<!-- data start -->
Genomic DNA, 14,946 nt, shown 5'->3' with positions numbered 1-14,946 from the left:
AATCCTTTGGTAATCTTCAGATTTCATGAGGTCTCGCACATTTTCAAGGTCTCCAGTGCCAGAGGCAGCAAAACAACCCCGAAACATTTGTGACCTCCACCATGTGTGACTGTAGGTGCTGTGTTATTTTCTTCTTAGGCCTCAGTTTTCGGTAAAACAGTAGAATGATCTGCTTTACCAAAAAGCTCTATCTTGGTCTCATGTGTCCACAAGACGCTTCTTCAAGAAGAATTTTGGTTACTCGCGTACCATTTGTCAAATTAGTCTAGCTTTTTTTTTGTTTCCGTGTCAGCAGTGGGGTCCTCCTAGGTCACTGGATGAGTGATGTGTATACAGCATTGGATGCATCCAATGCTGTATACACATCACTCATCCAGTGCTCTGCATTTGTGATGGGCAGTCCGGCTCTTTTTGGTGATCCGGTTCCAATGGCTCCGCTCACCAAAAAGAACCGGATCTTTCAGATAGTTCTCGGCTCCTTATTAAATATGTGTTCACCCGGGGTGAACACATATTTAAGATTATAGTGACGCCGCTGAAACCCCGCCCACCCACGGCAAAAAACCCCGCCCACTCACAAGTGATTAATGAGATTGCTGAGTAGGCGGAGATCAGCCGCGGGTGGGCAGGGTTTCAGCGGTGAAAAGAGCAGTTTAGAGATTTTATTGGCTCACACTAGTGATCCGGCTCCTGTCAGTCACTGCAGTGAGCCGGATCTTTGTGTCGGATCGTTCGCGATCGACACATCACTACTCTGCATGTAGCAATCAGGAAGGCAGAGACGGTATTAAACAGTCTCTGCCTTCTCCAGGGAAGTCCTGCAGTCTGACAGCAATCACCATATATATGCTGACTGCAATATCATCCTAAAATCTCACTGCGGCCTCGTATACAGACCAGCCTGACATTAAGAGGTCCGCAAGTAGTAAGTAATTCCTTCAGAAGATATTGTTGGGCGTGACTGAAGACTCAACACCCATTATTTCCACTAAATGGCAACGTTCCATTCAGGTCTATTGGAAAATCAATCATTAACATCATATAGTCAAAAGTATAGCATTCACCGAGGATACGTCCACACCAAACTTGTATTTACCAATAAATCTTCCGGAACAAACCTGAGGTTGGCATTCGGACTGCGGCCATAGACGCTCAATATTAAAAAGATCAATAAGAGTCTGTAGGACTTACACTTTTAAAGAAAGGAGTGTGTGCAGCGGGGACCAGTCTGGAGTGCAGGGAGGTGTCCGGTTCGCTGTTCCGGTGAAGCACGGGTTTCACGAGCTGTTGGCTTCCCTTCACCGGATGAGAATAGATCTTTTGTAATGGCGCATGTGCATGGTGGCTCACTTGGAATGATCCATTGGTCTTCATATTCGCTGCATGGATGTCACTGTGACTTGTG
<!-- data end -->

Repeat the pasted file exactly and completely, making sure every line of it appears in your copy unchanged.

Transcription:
Genomic DNA, 14,946 nt, shown 5'->3' with positions numbered 1-14,946 from the left:
AATCCTTTGGTAATCTTCAGATTTCATGAGGTCTCGCACATTTTCAAGGTCTCCAGTGCCAGAGGCAGCAAAACAACCCCGAAACATTTGTGACCTCCACCATGTGTGACTGTAGGTGCTGTGTTATTTTCTTCTTAGGCCTCAGTTTTCGGTAAAACAGTAGAATGATCTGCTTTACCAAAAAGCTCTATCTTGGTCTCATGTGTCCACAAGACGCTTCTTCAAGAAGAATTTTGGTTACTCGCGTACCATTTGTCAAATTAGTCTAGCTTTTTTTTTGTTTCCGTGTCAGCAGTGGGGTCCTCCTAGGTCACTGGATGAGTGATGTGTATACAGCATTGGATGCATCCAATGCTGTATACACATCACTCATCCAGTGCTCTGCATTTGTGATGGGCAGTCCGGCTCTTTTTGGTGATCCGGTTCCAATGGCTCCGCTCACCAAAAAGAACCGGATCTTTCAGATAGTTCTCGGCTCCTTATTAAATATGTGTTCACCCGGGGTGAACACATATTTAAGATTATAGTGACGCCGCTGAAACCCCGCCCACCCACGGCAAAAAACCCCGCCCACTCACAAGTGATTAATGAGATTGCTGAGTAGGCGGAGATCAGCCGCGGGTGGGCAGGGTTTCAGCGGTGAAAAGAGCAGTTTAGAGATTTTATTGGCTCACACTAGTGATCCGGCTCCTGTCAGTCACTGCAGTGAGCCGGATCTTTGTGTCGGATCGTTCGCGATCGACACATCACTACTCTGCATGTAGCAATCAGGAAGGCAGAGACGGTATTAAACAGTCTCTGCCTTCTCCAGGGAAGTCCTGCAGTCTGACAGCAATCACCATATATATGCTGACTGCAATATCATCCTAAAATCTCACTGCGGCCTCGTATACAGACCAGCCTGACATTAAGAGGTCCGCAAGTAGTAAGTAATTCCTTCAGAAGATATTGTTGGGCGTGACTGAAGACTCAACACCCATTATTTCCACTAAATGGCAACGTTCCATTCAGGTCTATTGGAAAATCAATCATTAACATCATATAGTCAAAAGTATAGCATTCACCGAGGATACGTCCACACCAAACTTGTATTTACCAATAAATCTTCCGGAACAAACCTGAGGTTGGCATTCGGACTGCGGCCATAGACGCTCAATATTAAAAAGATCAATAAGAGTCTGTAGGACTTACACTTTTAAAGAAAGGAGTGTGTGCAGCGGGGACCAGTCTGGAGTGCAGGGAGGTGTCCGGTTCGCTGTTCCGGTGAAGCACGGGTTTCACGAGCTGTTGGCTTCCCTTCACCGGATGAGAATAGATCTTTTGTAATGGCGCATGTGCATGGTGGCTCACTTGGAATGATCCATTGGTCTTCATATTCGCTGCATGGATGTCACTGTGACTTGTG